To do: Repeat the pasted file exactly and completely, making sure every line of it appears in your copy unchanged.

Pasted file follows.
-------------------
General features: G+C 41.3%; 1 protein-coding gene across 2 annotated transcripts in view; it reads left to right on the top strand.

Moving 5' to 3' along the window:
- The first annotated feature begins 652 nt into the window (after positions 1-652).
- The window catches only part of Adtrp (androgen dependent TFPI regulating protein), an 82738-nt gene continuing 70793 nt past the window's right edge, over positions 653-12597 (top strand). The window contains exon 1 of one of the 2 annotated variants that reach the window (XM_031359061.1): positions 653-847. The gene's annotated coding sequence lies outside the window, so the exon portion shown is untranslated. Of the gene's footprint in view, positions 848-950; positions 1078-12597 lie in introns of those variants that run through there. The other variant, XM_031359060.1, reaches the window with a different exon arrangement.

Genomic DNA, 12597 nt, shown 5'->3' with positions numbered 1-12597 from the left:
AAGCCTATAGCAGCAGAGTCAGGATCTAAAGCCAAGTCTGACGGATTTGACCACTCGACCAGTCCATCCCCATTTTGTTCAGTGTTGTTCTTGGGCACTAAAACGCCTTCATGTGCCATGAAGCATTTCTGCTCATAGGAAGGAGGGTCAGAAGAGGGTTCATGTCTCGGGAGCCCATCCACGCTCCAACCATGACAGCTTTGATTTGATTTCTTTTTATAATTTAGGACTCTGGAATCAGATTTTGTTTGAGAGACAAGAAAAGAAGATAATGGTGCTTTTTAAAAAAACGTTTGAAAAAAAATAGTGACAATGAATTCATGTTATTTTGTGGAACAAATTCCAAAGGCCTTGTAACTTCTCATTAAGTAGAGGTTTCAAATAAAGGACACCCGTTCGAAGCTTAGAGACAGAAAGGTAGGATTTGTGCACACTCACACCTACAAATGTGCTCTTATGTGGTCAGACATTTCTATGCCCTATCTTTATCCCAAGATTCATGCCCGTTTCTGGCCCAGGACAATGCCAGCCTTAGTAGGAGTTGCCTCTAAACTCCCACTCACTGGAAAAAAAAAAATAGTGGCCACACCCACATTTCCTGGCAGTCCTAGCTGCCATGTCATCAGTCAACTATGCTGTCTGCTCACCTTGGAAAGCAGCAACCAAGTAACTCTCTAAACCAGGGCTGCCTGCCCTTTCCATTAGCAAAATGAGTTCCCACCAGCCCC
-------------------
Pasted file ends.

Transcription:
General features: G+C 41.3%; 1 protein-coding gene across 2 annotated transcripts in view; it reads left to right on the top strand.

Moving 5' to 3' along the window:
- The first annotated feature begins 652 nt into the window (after positions 1-652).
- The window catches only part of Adtrp (androgen dependent TFPI regulating protein), an 82738-nt gene continuing 70793 nt past the window's right edge, over positions 653-12597 (top strand). The window contains exon 1 of one of the 2 annotated variants that reach the window (XM_031359061.1): positions 653-847. The gene's annotated coding sequence lies outside the window, so the exon portion shown is untranslated. Of the gene's footprint in view, positions 848-950; positions 1078-12597 lie in introns of those variants that run through there. The other variant, XM_031359060.1, reaches the window with a different exon arrangement.

Genomic DNA, 12597 nt, shown 5'->3' with positions numbered 1-12597 from the left:
AAGCCTATAGCAGCAGAGTCAGGATCTAAAGCCAAGTCTGACGGATTTGACCACTCGACCAGTCCATCCCCATTTTGTTCAGTGTTGTTCTTGGGCACTAAAACGCCTTCATGTGCCATGAAGCATTTCTGCTCATAGGAAGGAGGGTCAGAAGAGGGTTCATGTCTCGGGAGCCCATCCACGCTCCAACCATGACAGCTTTGATTTGATTTCTTTTTATAATTTAGGACTCTGGAATCAGATTTTGTTTGAGAGACAAGAAAAGAAGATAATGGTGCTTTTTAAAAAAACGTTTGAAAAAAAATAGTGACAATGAATTCATGTTATTTTGTGGAACAAATTCCAAAGGCCTTGTAACTTCTCATTAAGTAGAGGTTTCAAATAAAGGACACCCGTTCGAAGCTTAGAGACAGAAAGGTAGGATTTGTGCACACTCACACCTACAAATGTGCTCTTATGTGGTCAGACATTTCTATGCCCTATCTTTATCCCAAGATTCATGCCCGTTTCTGGCCCAGGACAATGCCAGCCTTAGTAGGAGTTGCCTCTAAACTCCCACTCACTGGAAAAAAAAAAATAGTGGCCACACCCACATTTCCTGGCAGTCCTAGCTGCCATGTCATCAGTCAACTATGCTGTCTGCTCACCTTGGAAAGCAGCAACCAAGTAACTCTCTAAACCAGGGCTGCCTGCCCTTTCCATTAGCAAAATGAGTTCCCACCAGCCCC